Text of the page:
Would I do Brutal Enduro again? I probably would, but mainly because it’s a good fun course, not too many people around you, room to run and because it’s well organised (even with the tent peg mis-adventure, but that’s a story of the MoD – check the Facebook group for details). I probably wouldn’t pick this over something with big, big hills or a good quality point to point racing but even when stopping due to injury I still could see I’d had a good time and it as enough for me to consider a return in the future.

Conclusions
Cost effective, fun, friendly and in a great location with good organisation. If you’re looking for a run to complete that is challenging but achievable then this might just be for you or if you’re looking for a bit of test for slightly harder core trail races then this is an excellent warm-up (he says with one eye being cast to the Ridgeway Challenge…)

Further information
More information can be found on their various events at www.brutalrun.co.uk

In my final Isle of Skye blog I’ll be reviewing Cafe Sia, a place that had been recommended to me as a sensible eating experience while in Broadford.

I’m not a great one for recommendations but the opportunity of a bit of Haggis pre-race filled me with a childish glee and you’re right I don’t normally bother with food reviews on my running blog because it’s a running blog but when somethings worthwhile, well it’s worthwhile and I think this is worth sharing.
My experience

All in all I ate four times at Cafe Sia across a four day period with the whole of Saturday being taken out by the Skye Trail Ultra and Sunday lunchtime taken out by being asleep.
The setting for Cafe Sia is a little way back from the main through road of Skye with around 60 covers. There’s some pleasant bench style seating on the exterior and the inside is an eclectic mix of dark wood and soft furnishing – it’s cosy and stylish but not at the cost of being friendly. Perhaps the word I’m looking for is cosmopolitan but that’s not right either, perhaps it’s best described as ‘uniquely itself’ and all the better for it.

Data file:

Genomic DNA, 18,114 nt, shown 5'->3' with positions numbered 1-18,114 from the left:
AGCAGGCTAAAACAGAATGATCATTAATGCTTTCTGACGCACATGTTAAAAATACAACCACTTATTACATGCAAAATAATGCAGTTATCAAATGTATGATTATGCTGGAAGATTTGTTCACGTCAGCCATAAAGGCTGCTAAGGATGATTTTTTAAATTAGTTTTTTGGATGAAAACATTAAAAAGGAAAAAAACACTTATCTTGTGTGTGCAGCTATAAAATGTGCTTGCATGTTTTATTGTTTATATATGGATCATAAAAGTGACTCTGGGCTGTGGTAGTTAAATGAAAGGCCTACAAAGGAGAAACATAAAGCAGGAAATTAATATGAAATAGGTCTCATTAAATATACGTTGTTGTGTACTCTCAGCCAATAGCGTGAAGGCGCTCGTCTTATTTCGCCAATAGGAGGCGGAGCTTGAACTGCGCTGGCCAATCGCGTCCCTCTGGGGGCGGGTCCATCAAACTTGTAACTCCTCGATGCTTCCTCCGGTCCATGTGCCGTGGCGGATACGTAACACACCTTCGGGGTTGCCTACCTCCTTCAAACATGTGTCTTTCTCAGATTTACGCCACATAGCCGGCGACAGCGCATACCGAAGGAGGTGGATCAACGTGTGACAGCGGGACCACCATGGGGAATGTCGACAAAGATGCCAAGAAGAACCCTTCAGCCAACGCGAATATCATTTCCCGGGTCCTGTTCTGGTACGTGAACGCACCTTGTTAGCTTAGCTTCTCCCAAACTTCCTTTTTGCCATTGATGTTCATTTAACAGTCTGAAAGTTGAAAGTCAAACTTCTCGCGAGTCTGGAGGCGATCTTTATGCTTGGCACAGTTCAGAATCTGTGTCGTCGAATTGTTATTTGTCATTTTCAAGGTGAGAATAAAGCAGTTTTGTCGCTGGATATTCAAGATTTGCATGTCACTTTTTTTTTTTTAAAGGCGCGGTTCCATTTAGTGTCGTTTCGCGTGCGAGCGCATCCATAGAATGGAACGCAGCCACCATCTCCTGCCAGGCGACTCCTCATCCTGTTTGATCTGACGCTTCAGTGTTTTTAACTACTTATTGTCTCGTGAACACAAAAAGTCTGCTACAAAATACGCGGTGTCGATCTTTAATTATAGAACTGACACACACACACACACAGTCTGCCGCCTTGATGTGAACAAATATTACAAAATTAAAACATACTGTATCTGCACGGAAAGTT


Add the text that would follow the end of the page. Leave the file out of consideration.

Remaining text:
When I first arrived I was offered the choice of the available tables and I took one near the rear of the building next to a door with a gentle breeze and a clear view of the kitchen. On the main bar there were staff hanging out, delivering orders and operating the large wonderful smelling coffee machine, to the far side was a collection of delicious looking cakes. I browsed the menu – supplied on a clip board – just gimmicky enough to be cute but retain its practicality. I chose the thing on the menu I had come here for – The Highland Melt and dipped up to counter to order.

I ordered my sandwich alongside a thick tasty chocolate milkshake and soon I was greeted by the sight of bread, cheese and haggis served on square slate plates with a small but perfectly formed dressed side salad. This was the Haggis elevated to a new level of delight. Being hungry I devoured the lot in mere seconds, thanked my excellent hosts and departed but I’d be back.

Post race briefing I decided I needed something for dinner before I grabbed some sleep in preparation for the Skye Trail Ultra. I did check out the fish and chip shop but didn’t fancy anything on offer – although it did smell delightful. Instead I meandered back to Cafe Sia and ordered the fabulous Raspberry Ripple milkshake and what was pleasantly misleading described as a fish finger sandwich. I sat alone outside on the decked seating area and again enjoyed the surroundings and my food. I’d only wanted something light and this was perfect just a few hours before the race.